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Re: Lithuanian knitting

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  • Donna
    Hi Karen, thanks. I will write soon. I just came back from the doctor and I might have a kidney stone so needless to say I am not feeling very well right now.
    Message 1 of 4 , Oct 30, 2008
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      Hi Karen, thanks. I will write soon. I just came back from the doctor and I might have a
      kidney stone so needless to say I am not feeling very well right now. I just took some pain
      meds and am waiting to hear about having tests scheduled.

      Donna

      --- In nordicknitters@yahoogroups.com, "Karin" <loweosborn@...> wrote:
      >
      >
      > Hi Donna,
      >
      > Welcome to the group ! Could you write about the online Lithuanian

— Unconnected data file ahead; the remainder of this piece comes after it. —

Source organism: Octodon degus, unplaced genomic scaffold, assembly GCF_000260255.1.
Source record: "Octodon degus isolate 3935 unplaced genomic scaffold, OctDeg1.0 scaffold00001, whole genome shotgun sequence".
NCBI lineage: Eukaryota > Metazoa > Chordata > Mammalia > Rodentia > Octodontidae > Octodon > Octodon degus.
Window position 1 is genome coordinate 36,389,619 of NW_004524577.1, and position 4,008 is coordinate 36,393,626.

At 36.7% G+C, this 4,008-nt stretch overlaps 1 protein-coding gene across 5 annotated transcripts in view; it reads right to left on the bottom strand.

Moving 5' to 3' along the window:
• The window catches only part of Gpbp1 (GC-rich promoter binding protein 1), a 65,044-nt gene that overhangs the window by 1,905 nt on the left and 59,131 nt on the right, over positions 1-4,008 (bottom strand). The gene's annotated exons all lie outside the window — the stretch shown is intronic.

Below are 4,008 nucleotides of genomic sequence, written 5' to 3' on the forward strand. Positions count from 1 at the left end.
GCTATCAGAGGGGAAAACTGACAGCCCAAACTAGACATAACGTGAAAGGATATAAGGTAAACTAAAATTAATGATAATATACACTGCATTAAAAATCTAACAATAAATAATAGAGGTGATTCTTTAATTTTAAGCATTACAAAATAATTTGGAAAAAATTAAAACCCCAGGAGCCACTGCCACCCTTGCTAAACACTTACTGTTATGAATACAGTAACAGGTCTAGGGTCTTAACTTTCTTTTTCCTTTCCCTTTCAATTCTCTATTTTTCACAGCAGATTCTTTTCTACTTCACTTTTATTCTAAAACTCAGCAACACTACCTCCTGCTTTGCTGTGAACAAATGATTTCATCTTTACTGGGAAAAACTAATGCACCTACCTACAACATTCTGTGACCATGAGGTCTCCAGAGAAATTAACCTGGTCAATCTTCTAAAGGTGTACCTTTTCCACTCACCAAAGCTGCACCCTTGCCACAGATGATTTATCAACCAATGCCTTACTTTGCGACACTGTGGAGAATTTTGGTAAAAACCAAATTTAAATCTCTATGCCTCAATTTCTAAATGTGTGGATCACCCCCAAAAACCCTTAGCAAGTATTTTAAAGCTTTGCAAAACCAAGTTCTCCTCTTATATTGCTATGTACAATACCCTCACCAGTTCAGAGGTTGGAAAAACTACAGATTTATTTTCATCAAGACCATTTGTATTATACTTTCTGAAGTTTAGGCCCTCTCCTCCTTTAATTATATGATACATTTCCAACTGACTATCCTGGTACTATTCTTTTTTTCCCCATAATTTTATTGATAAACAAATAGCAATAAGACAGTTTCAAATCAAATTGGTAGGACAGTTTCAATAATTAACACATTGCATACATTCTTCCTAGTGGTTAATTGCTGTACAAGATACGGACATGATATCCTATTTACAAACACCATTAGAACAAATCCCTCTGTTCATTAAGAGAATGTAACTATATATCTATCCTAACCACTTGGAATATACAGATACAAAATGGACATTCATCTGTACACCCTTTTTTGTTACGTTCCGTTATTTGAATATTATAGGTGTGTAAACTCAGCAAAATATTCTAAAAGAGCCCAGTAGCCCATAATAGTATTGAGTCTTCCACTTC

> knitting class you are offering and any other traditions related to this
      > ? That would be great !
      >
      > Check out the pictures on her blog !
      > Sheeptoshawl.com <http://www.sheeptoshawl.com/blog/europe.php>
      >
      >
      > [Non-text portions of this message have been removed]
      >
    • Donna
      Hi Everyone, I just wanted to say hi and give you a little info about the knitting in Lithuania. I spent the summer in Vilnius and traveling around the
      Message 2 of 4 , Nov 10, 2008
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        Hi Everyone,

        I just wanted to say hi and give you a little info about the knitting in Lithuania. I spent the
        summer in Vilnius and traveling around the country, mostly to visit museums and
        collections of knitting. It was amazing. The knitting in Lithuania is mostly -- at least
        historically -- small accessories including socks, mittens, gloves, and wrist warmers. The
        rest of the national costume, that is the outfits that most people wore in the 19th century
        and earlier, was made out of woven fabric and laces made with other techniques. There
        was some crochet as well, including really ugly knitted house shoes. :-)